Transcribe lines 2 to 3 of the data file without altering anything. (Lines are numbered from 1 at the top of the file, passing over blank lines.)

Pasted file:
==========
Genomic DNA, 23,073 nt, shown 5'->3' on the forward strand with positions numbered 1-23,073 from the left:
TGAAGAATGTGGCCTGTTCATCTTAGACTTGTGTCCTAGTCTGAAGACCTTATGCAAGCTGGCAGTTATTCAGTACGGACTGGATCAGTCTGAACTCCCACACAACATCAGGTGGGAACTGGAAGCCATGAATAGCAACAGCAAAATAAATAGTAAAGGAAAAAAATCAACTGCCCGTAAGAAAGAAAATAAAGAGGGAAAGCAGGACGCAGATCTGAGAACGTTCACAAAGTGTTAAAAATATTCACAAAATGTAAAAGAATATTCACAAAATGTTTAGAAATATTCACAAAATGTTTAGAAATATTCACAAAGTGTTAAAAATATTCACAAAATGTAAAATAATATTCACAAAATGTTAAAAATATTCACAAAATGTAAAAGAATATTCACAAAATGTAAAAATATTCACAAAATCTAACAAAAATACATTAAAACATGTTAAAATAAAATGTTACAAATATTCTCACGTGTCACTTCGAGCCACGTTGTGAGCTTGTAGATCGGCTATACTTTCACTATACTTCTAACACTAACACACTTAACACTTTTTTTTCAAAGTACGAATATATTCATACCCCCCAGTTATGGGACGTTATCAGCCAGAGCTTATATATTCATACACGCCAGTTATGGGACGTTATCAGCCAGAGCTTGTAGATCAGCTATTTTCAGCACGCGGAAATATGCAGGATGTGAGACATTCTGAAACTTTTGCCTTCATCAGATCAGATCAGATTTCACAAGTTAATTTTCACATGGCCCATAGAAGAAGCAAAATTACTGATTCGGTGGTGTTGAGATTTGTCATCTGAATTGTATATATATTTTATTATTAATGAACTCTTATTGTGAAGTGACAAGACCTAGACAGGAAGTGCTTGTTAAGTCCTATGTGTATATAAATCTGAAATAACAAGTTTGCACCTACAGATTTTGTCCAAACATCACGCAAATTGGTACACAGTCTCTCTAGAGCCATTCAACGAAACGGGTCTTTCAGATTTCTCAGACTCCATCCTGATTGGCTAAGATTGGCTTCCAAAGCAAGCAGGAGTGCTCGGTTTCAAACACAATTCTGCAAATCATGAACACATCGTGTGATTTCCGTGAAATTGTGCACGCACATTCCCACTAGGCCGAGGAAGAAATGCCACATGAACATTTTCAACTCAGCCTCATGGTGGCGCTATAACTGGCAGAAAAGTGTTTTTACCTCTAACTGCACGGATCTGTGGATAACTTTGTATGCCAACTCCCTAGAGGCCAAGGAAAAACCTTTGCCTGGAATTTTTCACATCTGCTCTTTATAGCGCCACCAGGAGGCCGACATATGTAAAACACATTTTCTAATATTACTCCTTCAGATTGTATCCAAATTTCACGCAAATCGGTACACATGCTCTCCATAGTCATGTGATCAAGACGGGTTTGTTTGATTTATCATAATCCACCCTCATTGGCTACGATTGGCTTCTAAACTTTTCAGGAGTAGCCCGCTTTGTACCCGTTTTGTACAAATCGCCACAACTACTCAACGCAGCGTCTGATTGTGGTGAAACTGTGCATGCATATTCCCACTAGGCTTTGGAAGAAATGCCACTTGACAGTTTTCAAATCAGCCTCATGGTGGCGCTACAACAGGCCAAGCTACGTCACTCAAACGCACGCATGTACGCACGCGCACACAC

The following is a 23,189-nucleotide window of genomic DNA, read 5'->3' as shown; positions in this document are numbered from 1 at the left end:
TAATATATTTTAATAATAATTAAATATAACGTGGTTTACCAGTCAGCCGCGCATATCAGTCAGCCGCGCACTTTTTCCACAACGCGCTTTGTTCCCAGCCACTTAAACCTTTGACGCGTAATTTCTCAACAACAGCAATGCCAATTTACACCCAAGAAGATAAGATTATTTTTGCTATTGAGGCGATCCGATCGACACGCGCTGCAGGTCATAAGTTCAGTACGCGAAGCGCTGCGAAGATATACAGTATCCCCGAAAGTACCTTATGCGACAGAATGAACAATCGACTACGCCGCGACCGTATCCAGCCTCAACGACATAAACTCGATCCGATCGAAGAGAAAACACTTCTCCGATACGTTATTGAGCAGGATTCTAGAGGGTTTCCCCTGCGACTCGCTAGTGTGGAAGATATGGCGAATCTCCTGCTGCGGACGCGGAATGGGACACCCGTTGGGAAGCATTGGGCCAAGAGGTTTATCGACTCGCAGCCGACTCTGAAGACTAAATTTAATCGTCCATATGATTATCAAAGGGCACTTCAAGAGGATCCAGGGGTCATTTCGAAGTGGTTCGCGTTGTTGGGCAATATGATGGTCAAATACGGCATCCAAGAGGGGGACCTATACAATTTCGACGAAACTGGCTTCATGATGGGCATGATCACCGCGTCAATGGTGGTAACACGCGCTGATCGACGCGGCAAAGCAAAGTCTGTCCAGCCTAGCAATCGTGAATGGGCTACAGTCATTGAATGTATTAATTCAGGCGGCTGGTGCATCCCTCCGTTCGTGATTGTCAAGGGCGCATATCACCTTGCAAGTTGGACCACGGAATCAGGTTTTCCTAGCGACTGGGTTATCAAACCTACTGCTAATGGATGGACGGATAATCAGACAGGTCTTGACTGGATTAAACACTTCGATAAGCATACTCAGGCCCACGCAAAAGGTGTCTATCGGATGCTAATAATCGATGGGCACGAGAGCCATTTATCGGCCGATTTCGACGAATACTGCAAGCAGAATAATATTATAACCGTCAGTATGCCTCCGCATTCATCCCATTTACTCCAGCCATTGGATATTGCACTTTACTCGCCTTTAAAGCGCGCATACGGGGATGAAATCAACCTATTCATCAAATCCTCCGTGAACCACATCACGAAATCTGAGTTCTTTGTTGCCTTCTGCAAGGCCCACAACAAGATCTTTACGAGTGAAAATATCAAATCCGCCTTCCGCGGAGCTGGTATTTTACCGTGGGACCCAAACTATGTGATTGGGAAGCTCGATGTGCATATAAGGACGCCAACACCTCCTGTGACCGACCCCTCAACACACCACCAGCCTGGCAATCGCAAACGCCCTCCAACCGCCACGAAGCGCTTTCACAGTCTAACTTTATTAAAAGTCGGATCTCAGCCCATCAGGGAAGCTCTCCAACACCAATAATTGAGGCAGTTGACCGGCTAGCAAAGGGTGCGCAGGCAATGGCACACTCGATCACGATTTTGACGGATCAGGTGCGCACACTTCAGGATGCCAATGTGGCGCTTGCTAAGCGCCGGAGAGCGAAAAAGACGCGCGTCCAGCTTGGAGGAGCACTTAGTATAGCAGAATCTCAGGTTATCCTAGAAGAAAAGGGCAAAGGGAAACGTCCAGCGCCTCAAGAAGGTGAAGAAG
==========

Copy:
TGAAGAATGTGGCCTGTTCATCTTAGACTTGTGTCCTAGTCTGAAGACCTTATGCAAGCTGGCAGTTATTCAGTACGGACTGGATCAGTCTGAACTCCCACACAACATCAGGTGGGAACTGGAAGCCATGAATAGCAACAGCAAAATAAATAGTAAAGGAAAAAAATCAACTGCCCGTAAGAAAGAAAATAAAGAGGGAAAGCAGGACGCAGATCTGAGAACGTTCACAAAGTGTTAAAAATATTCACAAAATGTAAAAGAATATTCACAAAATGTTTAGAAATATTCACAAAATGTTTAGAAATATTCACAAAGTGTTAAAAATATTCACAAAATGTAAAATAATATTCACAAAATGTTAAAAATATTCACAAAATGTAAAAGAATATTCACAAAATGTAAAAATATTCACAAAATCTAACAAAAATACATTAAAACATGTTAAAATAAAATGTTACAAATATTCTCACGTGTCACTTCGAGCCACGTTGTGAGCTTGTAGATCGGCTATACTTTCACTATACTTCTAACACTAACACACTTAACACTTTTTTTTCAAAGTACGAATATATTCATACCCCCCAGTTATGGGACGTTATCAGCCAGAGCTTATATATTCATACACGCCAGTTATGGGACGTTATCAGCCAGAGCTTGTAGATCAGCTATTTTCAGCACGCGGAAATATGCAGGATGTGAGACATTCTGAAACTTTTGCCTTCATCAGATCAGATCAGATTTCACAAGTTAATTTTCACATGGCCCATAGAAGAAGCAAAATTACTGATTCGGTGGTGTTGAGATTTGTCATCTGAATTGTATATATATTTTATTATTAATGAACTCTTATTGTGAAGTGACAAGACCTAGACAGGAAGTGCTTGTTAAGTCCTATGTGTATATAAATCTGAAATAACAAGTTTGCACCTACAGATTTTGTCCAAACATCACGCAAATTGGTACACAGTCTCTCTAGAGCCATTCAACGAAACGGGTCTTTCAGATTTCTCAGACTCCATCCTGATTGGCTAAGATTGGCTTCCAAAGCAAGCAGGAGTGCTCGGTTTCAAACACAATTCTGCAAATCATGAACACATCGTGTGATTTCCGTGAAATTGTGCACGCACATTCCCACTAGGCCGAGGAAGAAATGCCACATGAACATTTTCAACTCAGCCTCATGGTGGCGCTATAACTGGCAGAAAAGTGTTTTTACCTCTAACTGCACGGATCTGTGGATAACTTTGTATGCCAACTCCCTAGAGGCCAAGGAAAAACCTTTGCCTGGAATTTTTCACATCTGCTCTTTATAGCGCCACCAGGAGGCCGACATATGTAAAACACATTTTCTAATATTACTCCTTCAGATTGTATCCAAATTTCACGCAAATCGGTACACATGCTCTCCATAGTCATGTGATCAAGACGGGTTTGTTTGATTTATCATAATCCACCCTCATTGGCTACGATTGGCTTCTAAACTTTTCAGGAGTAGCCCGCTTTGTACCCGTTTTGTACAAATCGCCACAACTACTCAACGCAGCGTCTGATTGTGGTGAAACTGTGCATGCATATTCCCACTAGGCTTTGGAAGAAATGCCACTTGACAGTTTTCAAATCAGCCTCATGGTGGCGCTACAACAGGCCAAGCTACGTCACTCAAACGCACGCATGTACGCACGCGCACACAC

The following is a 23,189-nucleotide window of genomic DNA, read 5'->3' as shown; positions in this document are numbered from 1 at the left end: